Exposure measurement needs for hazardous waste sites: Two case studies

Panos G. Georgopoulos, Paul J. Lioy

Research output: Contribution to journalArticlepeer-review

4 Scopus citations


The science of exposure assessment has been expanding both its theoretical and experimental bases over the past two years. Recent theoretical work published by the authors in the Journal of Exposure Analysis and Environmental Epidemiology (Volume 4, Number 3, 1994) has defined a multistep process to couple measurement data with mathematical models of exposure and dose. The present manuscript discusses the need for improving the measurement of exposure in order to reduce uncertainties in the potential risk and, eventually, the occurrences of health outcomes in the community environment. The discussion focuses on hazardous waste sites and how improving or routinely introducing exposure measurements to the remedial investigation can lead to a better understanding of how the potential population can get exposed via single or multiple activities. This information can help to better understand the need for specific remediation actions and selection of the types of models that can be used to predict exposure for a large population and to estimate the reduction in postremediation exposure for a local population (National Research Council, 1991).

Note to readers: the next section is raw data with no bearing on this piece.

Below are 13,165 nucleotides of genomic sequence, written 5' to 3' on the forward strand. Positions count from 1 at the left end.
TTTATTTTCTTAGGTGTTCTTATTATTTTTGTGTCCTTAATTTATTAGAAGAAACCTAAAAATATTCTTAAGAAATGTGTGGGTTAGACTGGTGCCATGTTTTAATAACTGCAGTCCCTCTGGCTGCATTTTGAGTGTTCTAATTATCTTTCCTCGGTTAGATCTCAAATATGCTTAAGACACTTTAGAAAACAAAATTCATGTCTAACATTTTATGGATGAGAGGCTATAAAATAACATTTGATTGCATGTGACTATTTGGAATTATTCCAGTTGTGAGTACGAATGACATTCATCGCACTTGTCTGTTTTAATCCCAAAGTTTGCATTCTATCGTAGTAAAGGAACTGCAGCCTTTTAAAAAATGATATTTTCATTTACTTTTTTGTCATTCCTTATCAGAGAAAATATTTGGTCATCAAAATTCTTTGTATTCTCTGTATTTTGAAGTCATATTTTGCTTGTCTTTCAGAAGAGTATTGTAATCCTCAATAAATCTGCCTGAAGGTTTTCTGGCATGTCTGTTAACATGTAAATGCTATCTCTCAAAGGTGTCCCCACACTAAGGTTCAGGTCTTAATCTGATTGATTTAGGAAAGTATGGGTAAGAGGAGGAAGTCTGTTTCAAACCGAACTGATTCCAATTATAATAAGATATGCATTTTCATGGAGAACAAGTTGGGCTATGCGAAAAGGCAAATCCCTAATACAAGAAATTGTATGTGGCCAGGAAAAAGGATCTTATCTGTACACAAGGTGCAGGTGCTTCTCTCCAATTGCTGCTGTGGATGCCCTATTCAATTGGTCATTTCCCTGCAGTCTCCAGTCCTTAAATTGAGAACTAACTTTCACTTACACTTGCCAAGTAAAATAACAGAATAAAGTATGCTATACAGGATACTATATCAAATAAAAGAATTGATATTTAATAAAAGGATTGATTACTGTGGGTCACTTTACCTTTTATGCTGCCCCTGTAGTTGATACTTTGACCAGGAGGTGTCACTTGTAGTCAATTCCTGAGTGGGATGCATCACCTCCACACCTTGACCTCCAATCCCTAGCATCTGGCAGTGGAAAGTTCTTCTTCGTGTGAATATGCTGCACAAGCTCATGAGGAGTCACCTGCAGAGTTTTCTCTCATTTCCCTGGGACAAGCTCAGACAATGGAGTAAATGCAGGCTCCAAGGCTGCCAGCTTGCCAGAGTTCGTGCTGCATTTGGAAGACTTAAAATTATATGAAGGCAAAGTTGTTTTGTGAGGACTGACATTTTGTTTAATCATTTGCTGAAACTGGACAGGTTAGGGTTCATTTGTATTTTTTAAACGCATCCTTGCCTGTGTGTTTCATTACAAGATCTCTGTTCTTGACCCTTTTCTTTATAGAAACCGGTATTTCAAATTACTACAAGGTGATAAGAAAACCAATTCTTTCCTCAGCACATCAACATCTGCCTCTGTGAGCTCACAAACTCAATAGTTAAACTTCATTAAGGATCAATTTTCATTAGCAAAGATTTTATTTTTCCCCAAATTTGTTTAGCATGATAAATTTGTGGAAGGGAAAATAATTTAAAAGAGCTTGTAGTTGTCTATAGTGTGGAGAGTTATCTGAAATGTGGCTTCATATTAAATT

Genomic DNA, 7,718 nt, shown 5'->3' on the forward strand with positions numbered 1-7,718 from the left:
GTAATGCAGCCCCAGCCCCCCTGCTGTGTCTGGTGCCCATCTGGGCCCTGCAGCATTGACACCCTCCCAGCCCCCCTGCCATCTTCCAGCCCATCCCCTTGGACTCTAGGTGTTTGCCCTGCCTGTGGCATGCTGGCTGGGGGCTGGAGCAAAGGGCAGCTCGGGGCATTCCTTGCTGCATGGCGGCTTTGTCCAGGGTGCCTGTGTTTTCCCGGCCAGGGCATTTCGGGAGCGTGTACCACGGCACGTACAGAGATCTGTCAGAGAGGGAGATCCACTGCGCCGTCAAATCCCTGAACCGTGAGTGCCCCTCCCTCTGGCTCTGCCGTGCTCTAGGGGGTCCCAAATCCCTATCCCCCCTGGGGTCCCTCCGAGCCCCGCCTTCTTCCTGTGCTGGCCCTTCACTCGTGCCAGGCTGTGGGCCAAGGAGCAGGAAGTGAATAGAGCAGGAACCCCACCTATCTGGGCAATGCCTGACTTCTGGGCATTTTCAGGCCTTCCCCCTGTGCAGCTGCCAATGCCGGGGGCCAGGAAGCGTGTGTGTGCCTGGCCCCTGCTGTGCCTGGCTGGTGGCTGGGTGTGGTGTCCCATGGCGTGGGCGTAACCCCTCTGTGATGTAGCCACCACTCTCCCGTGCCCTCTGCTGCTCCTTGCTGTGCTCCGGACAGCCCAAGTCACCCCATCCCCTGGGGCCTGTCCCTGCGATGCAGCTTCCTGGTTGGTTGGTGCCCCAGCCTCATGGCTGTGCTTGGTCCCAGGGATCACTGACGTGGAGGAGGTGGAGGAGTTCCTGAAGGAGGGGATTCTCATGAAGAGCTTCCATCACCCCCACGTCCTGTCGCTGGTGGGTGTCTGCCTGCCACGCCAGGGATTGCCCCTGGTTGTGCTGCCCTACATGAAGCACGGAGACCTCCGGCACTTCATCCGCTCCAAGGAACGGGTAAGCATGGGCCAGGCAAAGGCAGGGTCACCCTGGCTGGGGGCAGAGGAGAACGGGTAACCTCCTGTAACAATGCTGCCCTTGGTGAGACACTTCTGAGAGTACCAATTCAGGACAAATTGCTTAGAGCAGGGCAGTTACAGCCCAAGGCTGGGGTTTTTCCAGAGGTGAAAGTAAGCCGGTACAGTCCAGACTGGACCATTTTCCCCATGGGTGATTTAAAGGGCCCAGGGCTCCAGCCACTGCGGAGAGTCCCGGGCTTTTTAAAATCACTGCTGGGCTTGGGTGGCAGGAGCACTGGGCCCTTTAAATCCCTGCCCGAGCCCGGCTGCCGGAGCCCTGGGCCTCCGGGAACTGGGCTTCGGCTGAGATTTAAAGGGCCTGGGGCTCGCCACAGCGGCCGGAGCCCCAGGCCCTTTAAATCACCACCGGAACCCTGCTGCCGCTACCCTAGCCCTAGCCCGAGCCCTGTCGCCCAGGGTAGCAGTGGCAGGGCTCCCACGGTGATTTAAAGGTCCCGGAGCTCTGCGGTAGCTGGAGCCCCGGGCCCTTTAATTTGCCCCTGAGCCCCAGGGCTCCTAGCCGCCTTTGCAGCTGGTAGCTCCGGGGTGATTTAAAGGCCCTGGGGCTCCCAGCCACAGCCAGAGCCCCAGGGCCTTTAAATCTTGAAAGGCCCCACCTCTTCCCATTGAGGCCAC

Original languageEnglish (US)
Pages (from-to)651-665
Number of pages15
JournalToxicology and Industrial Health
Issue number5
StatePublished - Sep 1996

All Science Journal Classification (ASJC) codes

  • Toxicology
  • Public Health, Environmental and Occupational Health
  • Health, Toxicology and Mutagenesis


  • EPA
  • MEI
  • NRC
  • National Research Council
  • RI
  • U.S. Environmental Protection Agency
  • VOC
  • most exposed individual
  • remedial investigation
  • volatile organic compound


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